By Sylvia Gurinsky
It increasingly looks as if terrorists pre-planned the attacks in Libya and Egypt for the week of September 11 and are using a film made here as an excuse.
But that's not the only pre-planning going on. It's easy to wonder whether Nakoula Basseley Nakoula had a strategy of his own - not only against Muslims, but also against Jews.
The Justice Department identified Nakoula as the filmmaker of an online, anti-Muslim film that's been seen as a trigger for the violence. Nakoula, who is on federal probation for bank fraud charges, has apparently been playing dodgeball over the making of the film.
Initial interviews identified the film director as a "Sam Bacile," supposedly an Israeli-American who got $5 million in financing from other Jews. That identity and money trail has been disproven, but there's no question that the millions of Jews both here and worldwide who will be attending High Holy Days services during the next two weeks have been put at risk by those early reports. That makes this an act of anti-Semitism as well as anti-Islam - and possibly makes the release of the film a hate crime that crosses the limits of free speech.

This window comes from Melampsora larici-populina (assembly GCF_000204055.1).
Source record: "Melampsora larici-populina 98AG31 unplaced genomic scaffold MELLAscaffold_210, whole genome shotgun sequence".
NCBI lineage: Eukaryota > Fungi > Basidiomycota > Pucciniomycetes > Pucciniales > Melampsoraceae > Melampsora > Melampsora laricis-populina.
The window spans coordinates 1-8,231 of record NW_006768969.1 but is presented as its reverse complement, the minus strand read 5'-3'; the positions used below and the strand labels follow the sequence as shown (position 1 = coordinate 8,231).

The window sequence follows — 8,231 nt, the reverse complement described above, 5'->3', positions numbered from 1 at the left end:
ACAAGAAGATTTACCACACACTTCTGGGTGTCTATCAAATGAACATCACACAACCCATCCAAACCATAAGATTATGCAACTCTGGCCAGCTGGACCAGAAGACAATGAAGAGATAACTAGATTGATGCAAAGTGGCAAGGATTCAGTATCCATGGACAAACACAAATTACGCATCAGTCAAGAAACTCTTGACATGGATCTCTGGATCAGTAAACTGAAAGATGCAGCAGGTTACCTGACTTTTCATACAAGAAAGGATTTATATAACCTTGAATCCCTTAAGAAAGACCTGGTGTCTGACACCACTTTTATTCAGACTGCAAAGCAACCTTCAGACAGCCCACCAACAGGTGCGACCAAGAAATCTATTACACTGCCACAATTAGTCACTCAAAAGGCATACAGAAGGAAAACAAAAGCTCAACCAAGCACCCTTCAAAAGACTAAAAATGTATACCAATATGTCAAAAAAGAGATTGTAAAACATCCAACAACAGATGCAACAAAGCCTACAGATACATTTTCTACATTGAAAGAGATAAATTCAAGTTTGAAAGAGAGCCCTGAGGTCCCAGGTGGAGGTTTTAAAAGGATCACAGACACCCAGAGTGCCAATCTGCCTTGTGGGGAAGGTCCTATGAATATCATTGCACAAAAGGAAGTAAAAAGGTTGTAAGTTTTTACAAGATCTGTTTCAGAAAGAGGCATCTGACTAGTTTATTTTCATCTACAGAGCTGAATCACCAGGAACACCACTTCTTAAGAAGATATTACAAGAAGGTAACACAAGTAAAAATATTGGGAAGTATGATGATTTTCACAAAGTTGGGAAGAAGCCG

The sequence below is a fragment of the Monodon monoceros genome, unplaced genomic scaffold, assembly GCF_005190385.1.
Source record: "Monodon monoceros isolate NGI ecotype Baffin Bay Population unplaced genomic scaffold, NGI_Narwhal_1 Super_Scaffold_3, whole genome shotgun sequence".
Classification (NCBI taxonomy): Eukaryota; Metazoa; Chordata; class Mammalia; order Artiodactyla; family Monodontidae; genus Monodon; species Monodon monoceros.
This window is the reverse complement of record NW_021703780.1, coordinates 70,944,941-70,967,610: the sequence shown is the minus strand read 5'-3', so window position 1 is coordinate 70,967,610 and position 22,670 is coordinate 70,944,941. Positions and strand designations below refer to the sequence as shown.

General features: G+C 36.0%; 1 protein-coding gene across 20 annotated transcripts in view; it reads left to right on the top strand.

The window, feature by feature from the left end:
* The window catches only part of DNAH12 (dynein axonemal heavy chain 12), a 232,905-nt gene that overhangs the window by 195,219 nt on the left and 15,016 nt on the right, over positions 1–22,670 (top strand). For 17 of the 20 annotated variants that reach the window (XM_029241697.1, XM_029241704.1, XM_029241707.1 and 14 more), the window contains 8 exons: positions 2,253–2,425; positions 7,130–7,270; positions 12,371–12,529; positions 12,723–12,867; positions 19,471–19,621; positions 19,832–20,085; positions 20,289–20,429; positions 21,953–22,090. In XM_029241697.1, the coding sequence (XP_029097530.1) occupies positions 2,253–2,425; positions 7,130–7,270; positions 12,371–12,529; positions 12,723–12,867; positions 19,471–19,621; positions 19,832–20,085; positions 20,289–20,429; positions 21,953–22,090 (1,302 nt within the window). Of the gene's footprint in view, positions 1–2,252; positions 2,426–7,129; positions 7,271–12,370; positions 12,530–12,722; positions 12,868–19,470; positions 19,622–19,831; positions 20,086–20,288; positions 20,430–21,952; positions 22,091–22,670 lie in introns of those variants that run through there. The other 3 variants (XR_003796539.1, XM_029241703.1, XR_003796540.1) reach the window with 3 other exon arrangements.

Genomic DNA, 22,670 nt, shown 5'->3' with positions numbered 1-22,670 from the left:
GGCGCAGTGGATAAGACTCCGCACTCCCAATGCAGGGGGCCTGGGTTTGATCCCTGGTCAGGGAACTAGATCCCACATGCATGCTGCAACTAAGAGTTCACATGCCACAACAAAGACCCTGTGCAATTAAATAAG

At the very least, actors who worked on the film have come forward to say they were misled about its intent, so fraud charges might be involved as well.
The fact that the film apparently has an ally in Terry Jones, the anti-Muslim nutcase from Gainesville, makes this plot even thicker.
Such hatred needs an antidote. One can be found in the Libyan people who came out and expressed grief and remorse at the death of U.S. Ambassador to Libya Christopher Stevens, who did so much to support that country. Their mourning for a man who exemplified the term "public servant" is cause for hope.